Gibraltar is of great strategic importance, providing bunkering, repair facilities and shelter to ships as well as a valuable airport for tourism. The narrow rocky limestone peninsula of Gibraltar is joined to the mainland by a low, flat sandy isthmus, which is crossed by a neutral zone and the Spanish frontier. Relations between Britain and Spain over the question of the sovereignty of Gibraltar are far from peaceful and friendly, with frequent testing on a daily basis of British Gibraltar Territorial Waters (BGTW) and air space taking place by Spanish military helicopters or launches. The Rock has permanent ownership in perpetuity of the eastern half of Gibraltar Bay with excellent anchorages and a fine harbour enclosed by three breakwaters.
The climate is always warm and sunny with January temperatures averaging 17 degrees Centigrade, rising to 30 degrees in summer. Summers are virtually rainless, with many types of vegetation and wild olives to be seen. Seawater distillation plants supplement the meagre water supply, and Gibraltar has no agriculture or mineral deposits of any type, with fresh vegetables brought in daily from Spain. Import duties are low, with the primary economic source being the bunkering of fuel oil, diesel oil and LNG of over five million tonnes per year to many thousands of ships.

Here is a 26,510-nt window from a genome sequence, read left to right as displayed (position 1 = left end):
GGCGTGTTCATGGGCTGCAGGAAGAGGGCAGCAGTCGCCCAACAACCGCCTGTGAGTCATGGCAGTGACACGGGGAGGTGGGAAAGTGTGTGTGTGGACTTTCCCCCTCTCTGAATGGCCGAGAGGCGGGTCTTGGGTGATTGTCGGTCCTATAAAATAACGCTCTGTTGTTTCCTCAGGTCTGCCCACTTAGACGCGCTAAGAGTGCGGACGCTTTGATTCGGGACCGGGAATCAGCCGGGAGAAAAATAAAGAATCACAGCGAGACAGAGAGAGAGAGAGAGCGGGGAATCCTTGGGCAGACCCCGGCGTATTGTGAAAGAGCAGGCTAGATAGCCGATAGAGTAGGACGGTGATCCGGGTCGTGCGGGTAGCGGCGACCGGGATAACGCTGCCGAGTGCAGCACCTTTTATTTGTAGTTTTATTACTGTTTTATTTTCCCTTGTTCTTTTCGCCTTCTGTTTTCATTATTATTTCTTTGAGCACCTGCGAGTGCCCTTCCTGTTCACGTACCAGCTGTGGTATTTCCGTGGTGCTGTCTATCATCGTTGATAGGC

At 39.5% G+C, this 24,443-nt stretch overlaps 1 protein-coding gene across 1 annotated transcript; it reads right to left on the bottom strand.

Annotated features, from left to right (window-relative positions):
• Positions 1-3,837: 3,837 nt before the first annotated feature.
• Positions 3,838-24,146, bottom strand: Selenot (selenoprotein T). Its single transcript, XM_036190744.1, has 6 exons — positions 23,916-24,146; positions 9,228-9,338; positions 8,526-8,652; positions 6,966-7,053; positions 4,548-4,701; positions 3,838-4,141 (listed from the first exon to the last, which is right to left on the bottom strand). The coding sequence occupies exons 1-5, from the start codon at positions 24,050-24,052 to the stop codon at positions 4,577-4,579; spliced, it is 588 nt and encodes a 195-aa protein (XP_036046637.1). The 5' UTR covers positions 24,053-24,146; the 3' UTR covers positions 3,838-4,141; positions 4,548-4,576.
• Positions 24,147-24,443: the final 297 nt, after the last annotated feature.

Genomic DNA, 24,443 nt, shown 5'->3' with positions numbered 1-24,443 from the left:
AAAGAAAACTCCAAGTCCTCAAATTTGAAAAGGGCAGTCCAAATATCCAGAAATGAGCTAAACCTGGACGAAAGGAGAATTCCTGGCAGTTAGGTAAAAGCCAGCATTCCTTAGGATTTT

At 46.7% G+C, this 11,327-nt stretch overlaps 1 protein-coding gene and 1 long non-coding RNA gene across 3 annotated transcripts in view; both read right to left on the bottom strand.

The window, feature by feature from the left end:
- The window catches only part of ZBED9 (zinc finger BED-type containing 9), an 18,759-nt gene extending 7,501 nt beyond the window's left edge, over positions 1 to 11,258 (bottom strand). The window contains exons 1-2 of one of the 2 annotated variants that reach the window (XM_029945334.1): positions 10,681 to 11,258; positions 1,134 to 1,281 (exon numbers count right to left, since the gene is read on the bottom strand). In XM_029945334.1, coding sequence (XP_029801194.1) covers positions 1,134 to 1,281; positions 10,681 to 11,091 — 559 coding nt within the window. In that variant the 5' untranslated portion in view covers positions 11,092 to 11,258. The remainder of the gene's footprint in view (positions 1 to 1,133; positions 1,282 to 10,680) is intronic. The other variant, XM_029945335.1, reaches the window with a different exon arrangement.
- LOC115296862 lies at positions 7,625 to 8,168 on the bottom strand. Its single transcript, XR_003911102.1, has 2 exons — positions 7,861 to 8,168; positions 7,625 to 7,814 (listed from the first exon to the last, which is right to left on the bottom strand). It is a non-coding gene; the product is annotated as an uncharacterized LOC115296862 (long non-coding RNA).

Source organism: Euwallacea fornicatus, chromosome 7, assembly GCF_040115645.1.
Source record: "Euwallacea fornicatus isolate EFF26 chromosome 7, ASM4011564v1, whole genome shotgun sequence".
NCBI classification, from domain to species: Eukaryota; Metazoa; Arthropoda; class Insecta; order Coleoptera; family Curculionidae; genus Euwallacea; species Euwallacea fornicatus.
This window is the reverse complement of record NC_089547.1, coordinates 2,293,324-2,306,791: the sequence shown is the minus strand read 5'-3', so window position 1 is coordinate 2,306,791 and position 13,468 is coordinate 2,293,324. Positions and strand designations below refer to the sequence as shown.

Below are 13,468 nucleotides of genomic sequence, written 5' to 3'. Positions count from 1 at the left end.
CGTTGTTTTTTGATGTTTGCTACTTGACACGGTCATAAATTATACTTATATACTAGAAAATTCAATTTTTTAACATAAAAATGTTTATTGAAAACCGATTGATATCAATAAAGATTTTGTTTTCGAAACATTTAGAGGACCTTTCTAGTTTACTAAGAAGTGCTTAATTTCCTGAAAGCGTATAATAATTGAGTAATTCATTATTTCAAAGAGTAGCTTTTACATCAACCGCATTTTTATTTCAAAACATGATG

The second source of income is the arrival of over 400,000 cruise passengers per year, and over eleven million international passengers arriving by foot, car, coach or aeroplane.
HISTORY OF GIBRALTAR
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